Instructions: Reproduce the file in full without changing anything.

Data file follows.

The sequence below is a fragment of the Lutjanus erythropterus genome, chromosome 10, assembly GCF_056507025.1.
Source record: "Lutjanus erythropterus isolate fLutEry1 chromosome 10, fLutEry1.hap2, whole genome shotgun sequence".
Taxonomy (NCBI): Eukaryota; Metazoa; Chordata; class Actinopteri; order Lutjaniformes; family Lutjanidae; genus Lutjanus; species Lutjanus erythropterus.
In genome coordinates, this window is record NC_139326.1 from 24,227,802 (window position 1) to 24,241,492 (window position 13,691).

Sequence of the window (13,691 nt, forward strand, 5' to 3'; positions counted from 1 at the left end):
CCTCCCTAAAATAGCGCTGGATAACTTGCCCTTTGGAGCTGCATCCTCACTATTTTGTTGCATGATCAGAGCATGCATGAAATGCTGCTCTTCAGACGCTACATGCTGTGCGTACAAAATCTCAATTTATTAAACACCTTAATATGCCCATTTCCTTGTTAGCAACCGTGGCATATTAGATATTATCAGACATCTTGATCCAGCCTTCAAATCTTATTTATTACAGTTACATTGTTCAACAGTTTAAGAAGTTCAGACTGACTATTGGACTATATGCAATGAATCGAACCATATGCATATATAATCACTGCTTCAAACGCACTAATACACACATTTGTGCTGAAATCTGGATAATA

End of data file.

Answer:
The sequence below is a fragment of the Lutjanus erythropterus genome, chromosome 10, assembly GCF_056507025.1.
Source record: "Lutjanus erythropterus isolate fLutEry1 chromosome 10, fLutEry1.hap2, whole genome shotgun sequence".
Taxonomy (NCBI): Eukaryota; Metazoa; Chordata; class Actinopteri; order Lutjaniformes; family Lutjanidae; genus Lutjanus; species Lutjanus erythropterus.
In genome coordinates, this window is record NC_139326.1 from 24,227,802 (window position 1) to 24,241,492 (window position 13,691).

Sequence of the window (13,691 nt, forward strand, 5' to 3'; positions counted from 1 at the left end):
CCTCCCTAAAATAGCGCTGGATAACTTGCCCTTTGGAGCTGCATCCTCACTATTTTGTTGCATGATCAGAGCATGCATGAAATGCTGCTCTTCAGACGCTACATGCTGTGCGTACAAAATCTCAATTTATTAAACACCTTAATATGCCCATTTCCTTGTTAGCAACCGTGGCATATTAGATATTATCAGACATCTTGATCCAGCCTTCAAATCTTATTTATTACAGTTACATTGTTCAACAGTTTAAGAAGTTCAGACTGACTATTGGACTATATGCAATGAATCGAACCATATGCATATATAATCACTGCTTCAAACGCACTAATACACACATTTGTGCTGAAATCTGGATAATA